The EBow is a portable device that provides endless string sustain and has been used on many iconic records by artists including The Blue Öyster Cult, U2, Big Country, Andrew Gold and Radiohead. The EBow uses “direct string synthesis” and in many cases the sounds produced resemble those of a monophonic synthesizer.
However, there are challenges with the EBow, and one of them is string crossing. It takes practice to jump evenly from string to string, as the bow must be placed with precision. Also, the note doesn’t sound immediately, so it’s best to start a line by hammering the first note with the fretting hand. To swell in (and out) of a note, shoot the EBow from a position where the noise is building quietly, to the “sweet spot” where it should flourish beautifully.
Another dynamic technique is to hold the device in the usual position above the string, but just in contact with the guide grooves on either side, then bring it closer to the strings where the sound is loudest. When playing legato with the EBow, you don’t have to pull and hammer hard enough to make the string sound, because the EBow sounds the note for you.
The EBow has a “normal” and “harmonic” mode. The latter usually has the octave included but none of the settings are 100% reliable – often the normal setting will go into the octave harmonics, like the second harmonic on a humbucker electric guitar into a powerful amp. You can also lower the volume and treble as the EBow boosts your guitar signal dramatically.
When it comes to vibrato, many players prefer more of a classical guitarist’s approach – pulling on the string line so the note becomes crisper and flatter.
Where EBow comes into its own is in the recording studio. For a brilliant example of how to use it, Google song Andrew Gold You always linger, to hear him weave intricate EBow harmonies throughout this beautiful ballad. It might just tempt you to buy one. Good luck!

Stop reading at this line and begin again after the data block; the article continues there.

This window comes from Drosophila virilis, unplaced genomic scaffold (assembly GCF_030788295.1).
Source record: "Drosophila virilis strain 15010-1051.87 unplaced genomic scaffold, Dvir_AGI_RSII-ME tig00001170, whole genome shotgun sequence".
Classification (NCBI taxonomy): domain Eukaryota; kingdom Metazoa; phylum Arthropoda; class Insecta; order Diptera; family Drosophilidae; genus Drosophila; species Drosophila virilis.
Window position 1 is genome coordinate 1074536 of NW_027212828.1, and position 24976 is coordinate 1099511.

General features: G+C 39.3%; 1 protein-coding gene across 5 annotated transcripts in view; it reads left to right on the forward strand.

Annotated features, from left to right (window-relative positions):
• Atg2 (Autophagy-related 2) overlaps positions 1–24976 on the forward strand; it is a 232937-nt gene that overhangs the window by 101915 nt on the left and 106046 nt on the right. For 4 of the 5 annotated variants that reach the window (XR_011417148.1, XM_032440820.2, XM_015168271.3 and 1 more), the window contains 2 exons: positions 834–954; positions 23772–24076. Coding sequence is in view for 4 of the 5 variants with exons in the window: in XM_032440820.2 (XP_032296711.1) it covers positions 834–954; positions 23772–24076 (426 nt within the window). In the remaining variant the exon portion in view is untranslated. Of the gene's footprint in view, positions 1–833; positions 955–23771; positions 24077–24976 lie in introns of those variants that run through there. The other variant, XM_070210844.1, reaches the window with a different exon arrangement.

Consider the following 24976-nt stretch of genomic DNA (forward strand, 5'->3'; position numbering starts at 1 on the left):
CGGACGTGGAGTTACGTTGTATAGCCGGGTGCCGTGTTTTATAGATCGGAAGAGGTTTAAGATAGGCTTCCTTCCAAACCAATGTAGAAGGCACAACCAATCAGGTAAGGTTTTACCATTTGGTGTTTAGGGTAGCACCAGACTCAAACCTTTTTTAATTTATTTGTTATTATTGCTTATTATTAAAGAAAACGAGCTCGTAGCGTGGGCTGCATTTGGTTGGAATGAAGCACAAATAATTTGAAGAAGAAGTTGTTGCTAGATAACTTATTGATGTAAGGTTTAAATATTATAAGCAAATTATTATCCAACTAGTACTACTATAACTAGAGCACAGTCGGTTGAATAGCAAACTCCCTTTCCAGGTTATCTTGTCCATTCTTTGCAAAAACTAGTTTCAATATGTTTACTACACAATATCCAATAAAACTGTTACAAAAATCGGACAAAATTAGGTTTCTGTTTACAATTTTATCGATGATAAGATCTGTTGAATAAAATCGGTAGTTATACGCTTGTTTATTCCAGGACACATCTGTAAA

Get the tone
Amp Settings: Gain 7, Bass 6, Middle 4, Treble 4, Reverb 5
One of the selling points of the EBow is that it’s dynamic, so you don’t want to iron out the nuances. Transform your guitar amp turn it down a bit from where you normally set it and turn your guitar tone down a bit – the EBow boosts both volume and treble. The unit’s idiosyncrasies take time to get used to, but be patient, it’s a terrific sound that can bring a track to life.
Example 1. Note swells
Hear how raising the bow from the strings and quickly lowering it to the optimal point for note projection adds a puffy articulation to the note.
Example 2. Playing a Scale
Playing along a string normally means using a combination of slides, hammer-ons and pull-offs, but it’s much easier than crossing strings with the EBow.
Example 3. Neo-classical line based in E harmonic minor
You will need to carefully prepare where to use the slides here to make the notes flow smoothly. The EBow helps by keeping the note ringing.
Example 4. Pulls to an open rope
This is a scary sounding line that mixes wider intervals and pull-offs to the open second string. Again, carefully prepare the blades.
Example 5. Imitating a Line Played Conventionally
Note the sweep on the first three strings at the start! This approach requires a distorted tone (possibly a bit of compression too).
Example 6. Channel scan
It’s delicate! Use the EBow to lightly sweep the strings. It’s really hard to reduce the noise level, but do your best to keep it clean.